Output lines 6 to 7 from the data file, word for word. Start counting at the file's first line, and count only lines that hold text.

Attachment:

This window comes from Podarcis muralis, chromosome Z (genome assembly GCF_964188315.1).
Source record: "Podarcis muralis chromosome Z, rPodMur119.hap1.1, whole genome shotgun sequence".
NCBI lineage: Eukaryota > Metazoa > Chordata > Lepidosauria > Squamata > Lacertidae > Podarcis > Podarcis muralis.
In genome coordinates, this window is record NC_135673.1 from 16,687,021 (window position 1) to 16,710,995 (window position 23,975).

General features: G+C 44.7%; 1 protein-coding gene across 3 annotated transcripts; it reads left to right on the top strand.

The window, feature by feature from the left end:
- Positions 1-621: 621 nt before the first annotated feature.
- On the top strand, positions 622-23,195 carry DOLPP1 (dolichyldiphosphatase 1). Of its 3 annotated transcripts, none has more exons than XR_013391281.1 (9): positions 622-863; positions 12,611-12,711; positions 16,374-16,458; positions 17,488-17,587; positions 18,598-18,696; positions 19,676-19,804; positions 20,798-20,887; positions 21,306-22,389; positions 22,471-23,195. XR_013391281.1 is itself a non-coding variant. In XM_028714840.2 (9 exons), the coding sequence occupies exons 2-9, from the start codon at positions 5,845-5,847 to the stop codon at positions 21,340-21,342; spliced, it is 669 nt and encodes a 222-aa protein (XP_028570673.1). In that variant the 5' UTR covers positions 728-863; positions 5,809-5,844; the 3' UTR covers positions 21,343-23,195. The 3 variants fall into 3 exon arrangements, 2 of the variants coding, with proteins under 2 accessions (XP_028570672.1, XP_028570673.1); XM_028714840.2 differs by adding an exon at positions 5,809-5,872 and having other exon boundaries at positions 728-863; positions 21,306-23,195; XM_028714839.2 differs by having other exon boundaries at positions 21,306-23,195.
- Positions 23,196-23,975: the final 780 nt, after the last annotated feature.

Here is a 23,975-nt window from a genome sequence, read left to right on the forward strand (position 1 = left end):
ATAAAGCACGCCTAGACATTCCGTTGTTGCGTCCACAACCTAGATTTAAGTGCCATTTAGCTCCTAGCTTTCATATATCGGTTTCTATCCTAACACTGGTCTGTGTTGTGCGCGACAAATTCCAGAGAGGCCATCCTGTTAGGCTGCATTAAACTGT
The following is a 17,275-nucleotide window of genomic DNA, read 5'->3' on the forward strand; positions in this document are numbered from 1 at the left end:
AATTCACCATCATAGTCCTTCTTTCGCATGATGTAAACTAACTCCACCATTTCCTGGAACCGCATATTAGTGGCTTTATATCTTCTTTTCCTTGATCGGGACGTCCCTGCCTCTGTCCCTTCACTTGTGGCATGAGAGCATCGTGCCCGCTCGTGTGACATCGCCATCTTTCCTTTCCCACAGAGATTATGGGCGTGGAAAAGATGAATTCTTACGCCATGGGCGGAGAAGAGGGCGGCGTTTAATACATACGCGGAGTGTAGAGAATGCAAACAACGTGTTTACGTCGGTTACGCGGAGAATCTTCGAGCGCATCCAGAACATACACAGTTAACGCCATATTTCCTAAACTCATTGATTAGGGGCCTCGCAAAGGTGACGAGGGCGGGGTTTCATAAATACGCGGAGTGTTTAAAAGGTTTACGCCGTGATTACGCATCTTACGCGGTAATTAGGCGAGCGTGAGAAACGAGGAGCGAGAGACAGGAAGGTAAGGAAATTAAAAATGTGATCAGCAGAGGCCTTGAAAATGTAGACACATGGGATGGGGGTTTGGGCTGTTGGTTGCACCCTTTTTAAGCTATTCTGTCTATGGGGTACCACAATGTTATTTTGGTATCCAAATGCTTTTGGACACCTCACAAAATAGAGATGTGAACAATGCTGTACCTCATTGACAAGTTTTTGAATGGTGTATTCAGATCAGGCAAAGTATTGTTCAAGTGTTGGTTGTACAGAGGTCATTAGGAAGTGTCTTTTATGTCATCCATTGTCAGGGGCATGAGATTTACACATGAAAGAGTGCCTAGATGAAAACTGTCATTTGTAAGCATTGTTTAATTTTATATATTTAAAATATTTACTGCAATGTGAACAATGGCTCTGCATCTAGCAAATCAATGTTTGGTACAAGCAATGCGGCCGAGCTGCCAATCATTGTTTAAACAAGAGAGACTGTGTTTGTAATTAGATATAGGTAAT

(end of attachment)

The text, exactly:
The window, feature by feature from the left end:
- Positions 1-621: 621 nt before the first annotated feature.